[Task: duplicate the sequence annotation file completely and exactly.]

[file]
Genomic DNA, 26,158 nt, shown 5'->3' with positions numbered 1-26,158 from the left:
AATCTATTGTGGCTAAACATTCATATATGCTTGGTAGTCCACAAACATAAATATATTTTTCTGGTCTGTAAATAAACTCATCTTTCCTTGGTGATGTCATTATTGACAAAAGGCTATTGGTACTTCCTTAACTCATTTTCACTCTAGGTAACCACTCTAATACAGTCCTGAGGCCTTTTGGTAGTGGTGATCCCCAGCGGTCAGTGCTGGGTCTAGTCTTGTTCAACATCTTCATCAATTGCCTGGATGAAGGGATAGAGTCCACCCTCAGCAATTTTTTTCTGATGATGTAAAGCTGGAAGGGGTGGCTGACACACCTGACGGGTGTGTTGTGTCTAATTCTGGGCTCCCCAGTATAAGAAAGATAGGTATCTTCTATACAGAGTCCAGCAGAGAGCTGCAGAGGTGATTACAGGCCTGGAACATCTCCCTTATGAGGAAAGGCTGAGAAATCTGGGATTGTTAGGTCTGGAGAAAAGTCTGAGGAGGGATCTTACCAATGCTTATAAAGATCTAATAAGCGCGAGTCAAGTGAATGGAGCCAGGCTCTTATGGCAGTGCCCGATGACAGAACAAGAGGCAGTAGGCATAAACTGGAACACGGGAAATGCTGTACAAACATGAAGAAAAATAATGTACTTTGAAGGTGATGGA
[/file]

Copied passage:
Genomic DNA, 26,158 nt, shown 5'->3' with positions numbered 1-26,158 from the left:
AATCTATTGTGGCTAAACATTCATATATGCTTGGTAGTCCACAAACATAAATATATTTTTCTGGTCTGTAAATAAACTCATCTTTCCTTGGTGATGTCATTATTGACAAAAGGCTATTGGTACTTCCTTAACTCATTTTCACTCTAGGTAACCACTCTAATACAGTCCTGAGGCCTTTTGGTAGTGGTGATCCCCAGCGGTCAGTGCTGGGTCTAGTCTTGTTCAACATCTTCATCAATTGCCTGGATGAAGGGATAGAGTCCACCCTCAGCAATTTTTTTCTGATGATGTAAAGCTGGAAGGGGTGGCTGACACACCTGACGGGTGTGTTGTGTCTAATTCTGGGCTCCCCAGTATAAGAAAGATAGGTATCTTCTATACAGAGTCCAGCAGAGAGCTGCAGAGGTGATTACAGGCCTGGAACATCTCCCTTATGAGGAAAGGCTGAGAAATCTGGGATTGTTAGGTCTGGAGAAAAGTCTGAGGAGGGATCTTACCAATGCTTATAAAGATCTAATAAGCGCGAGTCAAGTGAATGGAGCCAGGCTCTTATGGCAGTGCCCGATGACAGAACAAGAGGCAGTAGGCATAAACTGGAACACGGGAAATGCTGTACAAACATGAAGAAAAATAATGTACTTTGAAGGTGATGGA